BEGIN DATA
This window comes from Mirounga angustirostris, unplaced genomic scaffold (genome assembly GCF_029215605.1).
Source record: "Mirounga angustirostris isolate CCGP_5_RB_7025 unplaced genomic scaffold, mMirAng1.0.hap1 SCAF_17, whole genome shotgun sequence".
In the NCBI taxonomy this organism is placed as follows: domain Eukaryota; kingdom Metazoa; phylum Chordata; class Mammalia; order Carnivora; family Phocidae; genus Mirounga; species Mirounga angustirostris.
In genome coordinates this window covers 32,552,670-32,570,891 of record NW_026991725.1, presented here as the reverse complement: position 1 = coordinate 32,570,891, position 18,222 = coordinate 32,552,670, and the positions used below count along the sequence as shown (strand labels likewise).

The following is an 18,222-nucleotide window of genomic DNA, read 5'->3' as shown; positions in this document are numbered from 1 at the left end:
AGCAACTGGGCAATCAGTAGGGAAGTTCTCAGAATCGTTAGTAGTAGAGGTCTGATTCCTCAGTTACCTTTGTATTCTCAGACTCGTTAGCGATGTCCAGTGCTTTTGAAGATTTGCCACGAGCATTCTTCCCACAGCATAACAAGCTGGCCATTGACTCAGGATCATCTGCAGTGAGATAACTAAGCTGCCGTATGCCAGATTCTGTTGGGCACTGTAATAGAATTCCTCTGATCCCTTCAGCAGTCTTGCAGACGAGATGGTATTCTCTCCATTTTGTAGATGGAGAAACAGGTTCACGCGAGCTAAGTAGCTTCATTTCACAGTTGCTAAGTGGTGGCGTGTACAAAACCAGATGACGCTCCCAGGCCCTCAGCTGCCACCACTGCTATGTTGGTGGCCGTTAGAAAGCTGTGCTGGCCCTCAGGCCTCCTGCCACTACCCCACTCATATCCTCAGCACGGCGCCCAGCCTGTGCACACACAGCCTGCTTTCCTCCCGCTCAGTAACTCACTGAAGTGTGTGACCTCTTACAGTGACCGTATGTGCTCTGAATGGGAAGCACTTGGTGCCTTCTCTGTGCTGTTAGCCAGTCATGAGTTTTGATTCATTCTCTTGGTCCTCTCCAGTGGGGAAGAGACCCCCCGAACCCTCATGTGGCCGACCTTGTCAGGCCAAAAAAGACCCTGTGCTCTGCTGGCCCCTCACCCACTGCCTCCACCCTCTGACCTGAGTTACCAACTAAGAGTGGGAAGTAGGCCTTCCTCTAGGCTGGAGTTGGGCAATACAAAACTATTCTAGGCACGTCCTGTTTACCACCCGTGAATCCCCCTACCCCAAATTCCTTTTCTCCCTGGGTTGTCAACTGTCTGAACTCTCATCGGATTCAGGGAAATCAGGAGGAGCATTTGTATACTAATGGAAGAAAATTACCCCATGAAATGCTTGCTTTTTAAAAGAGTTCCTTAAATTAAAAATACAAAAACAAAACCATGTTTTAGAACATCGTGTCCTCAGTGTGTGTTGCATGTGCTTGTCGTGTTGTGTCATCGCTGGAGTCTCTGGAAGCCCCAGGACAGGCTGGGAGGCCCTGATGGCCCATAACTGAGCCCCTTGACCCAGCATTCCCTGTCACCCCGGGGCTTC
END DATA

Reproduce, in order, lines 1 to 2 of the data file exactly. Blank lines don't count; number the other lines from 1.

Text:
This window comes from Mirounga angustirostris, unplaced genomic scaffold (genome assembly GCF_029215605.1).
Source record: "Mirounga angustirostris isolate CCGP_5_RB_7025 unplaced genomic scaffold, mMirAng1.0.hap1 SCAF_17, whole genome shotgun sequence".